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  1. How does one check whether symmetric $4\times4$ matrix is positive semi-definite?

  2. What if this matrix has also rank deficiency: is it rank 3?

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You can use the determinant criterion: the upper-left $1\times 1$, $2\times 2$, $3\times 3$ and $4 \times 4$ squares should all have non-negative determinant. –  Yuval Filmus May 23 '11 at 16:00
But that determinant criterion isn't enough in general, as $\begin{bmatrix}0&0&0&0\\0&-1&0&0\\0&0&-1&0\\0&0&0&-1\end{bmatrix}$ shows. –  Jonas Meyer May 23 '11 at 16:07
@Yuval - I believe the determinant criterion holds for positive definite matrices but not necessarily for positive semidefinite ones. In other words, if some of the principal minors are zero, it does not necessarily imply the matrix is positive semidefinite. –  svenkatr May 23 '11 at 16:16
In that case, you can add $\epsilon > 0$ (to the diagonal) and then rerun all your computations (just when the matrix doesn't have full rank). A suitable $\epsilon$ can be found by looking at the magnitude of the entries (we want to guarantee that we don't miss any small negative eigenvalue). –  Yuval Filmus May 23 '11 at 16:48

7 Answers 7

Since the matrix is symmetric, the eigenvalues will be real. Calculate the eigenvalues and see if they are all $\geq 0$. If this is true,the matrix is positive semidefinite.

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You don't even need the eigenvalues. Once you have the polynomial invariants (coefficients of the characteristic polynomial), you can use Descarte's rule of signs. –  Willie Wong Aug 24 '11 at 16:22
Even computing the characteristic polynomial here is overkill. Robert's suggestion takes less effort... –  J. M. Aug 25 '11 at 4:21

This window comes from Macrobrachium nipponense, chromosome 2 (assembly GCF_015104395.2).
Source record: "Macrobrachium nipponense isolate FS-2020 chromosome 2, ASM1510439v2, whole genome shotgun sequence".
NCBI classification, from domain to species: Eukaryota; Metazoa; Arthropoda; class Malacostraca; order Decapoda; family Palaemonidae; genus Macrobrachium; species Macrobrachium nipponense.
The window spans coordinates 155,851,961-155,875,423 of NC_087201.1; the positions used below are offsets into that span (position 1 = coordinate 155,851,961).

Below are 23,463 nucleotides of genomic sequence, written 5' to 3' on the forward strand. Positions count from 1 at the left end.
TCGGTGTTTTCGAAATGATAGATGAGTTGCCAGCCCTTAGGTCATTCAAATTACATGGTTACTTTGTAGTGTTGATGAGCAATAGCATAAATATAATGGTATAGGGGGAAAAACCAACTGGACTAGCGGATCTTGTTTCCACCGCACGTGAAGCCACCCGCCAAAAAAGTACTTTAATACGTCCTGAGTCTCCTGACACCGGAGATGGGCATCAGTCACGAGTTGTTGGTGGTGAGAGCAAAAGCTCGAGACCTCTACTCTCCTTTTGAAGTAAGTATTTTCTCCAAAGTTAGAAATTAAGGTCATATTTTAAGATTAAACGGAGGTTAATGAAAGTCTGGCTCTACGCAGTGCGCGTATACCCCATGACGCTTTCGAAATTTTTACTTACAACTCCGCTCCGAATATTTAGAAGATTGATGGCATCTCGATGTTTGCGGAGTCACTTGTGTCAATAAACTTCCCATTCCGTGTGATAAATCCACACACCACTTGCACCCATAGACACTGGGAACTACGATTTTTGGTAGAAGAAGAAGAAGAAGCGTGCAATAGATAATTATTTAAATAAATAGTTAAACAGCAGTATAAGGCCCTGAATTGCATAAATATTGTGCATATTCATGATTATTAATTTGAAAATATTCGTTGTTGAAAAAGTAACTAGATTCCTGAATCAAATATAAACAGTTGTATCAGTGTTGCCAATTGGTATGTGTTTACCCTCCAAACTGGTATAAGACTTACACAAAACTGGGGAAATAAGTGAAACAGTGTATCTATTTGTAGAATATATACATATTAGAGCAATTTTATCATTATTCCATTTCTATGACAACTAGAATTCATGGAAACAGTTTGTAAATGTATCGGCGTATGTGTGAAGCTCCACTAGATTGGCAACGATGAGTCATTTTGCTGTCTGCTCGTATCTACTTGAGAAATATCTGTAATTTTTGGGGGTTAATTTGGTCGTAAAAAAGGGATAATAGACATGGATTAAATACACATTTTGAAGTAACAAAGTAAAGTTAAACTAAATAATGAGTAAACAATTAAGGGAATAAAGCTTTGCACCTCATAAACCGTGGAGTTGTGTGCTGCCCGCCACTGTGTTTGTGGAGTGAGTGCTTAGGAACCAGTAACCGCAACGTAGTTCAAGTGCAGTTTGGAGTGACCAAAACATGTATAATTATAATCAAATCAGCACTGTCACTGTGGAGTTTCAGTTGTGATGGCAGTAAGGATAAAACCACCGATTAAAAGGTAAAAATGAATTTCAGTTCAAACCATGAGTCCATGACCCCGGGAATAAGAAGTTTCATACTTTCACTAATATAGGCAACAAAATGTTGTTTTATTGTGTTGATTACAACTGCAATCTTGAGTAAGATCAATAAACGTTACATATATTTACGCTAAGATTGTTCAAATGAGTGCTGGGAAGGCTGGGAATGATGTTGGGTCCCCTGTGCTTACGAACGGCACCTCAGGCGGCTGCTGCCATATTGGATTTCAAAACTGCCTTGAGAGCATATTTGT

Another method is to check there are no negative pivots in row reduction (after taking into account the possibility of 0's on the diagonal). The procedure can be written recursively as follows:

1) If $A$ is $1 \times 1$, then it is positive semidefinite iff $A_{11} \ge 0$.


2) If $A_{11} < 0$, then $A$ is not positive semidefinite.

3) If $A_{11} = 0$, then $A$ is positive semidefinite iff the first row of $A$ is all 0 and the submatrix obtained by deleting the first row and column is positive semidefinite.

4) If $A_{11} > 0$, for each $j > 1$ subtract $A_{j1}/A_{11}$ times row 1 from row $j$, and then delete the first row and column. Then $A$ is positive semidefinite iff the resulting matrix is positive semidefinite.

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As stated above, Sylvester's criterion doesn't work in this case, so you can't simply check the four leading principal minors. However, it does suffice to check that all 15 of the principal minors are nonnegative. See here for a reference (note that although the reference says this is a necessary and sufficient condition, really it is only sufficient, eg the matrix ((1,5),(5,1)) has positive eigenvalues but negative determinant).

Another basic approach involves symmetric row reduction. This involves operations of the following type: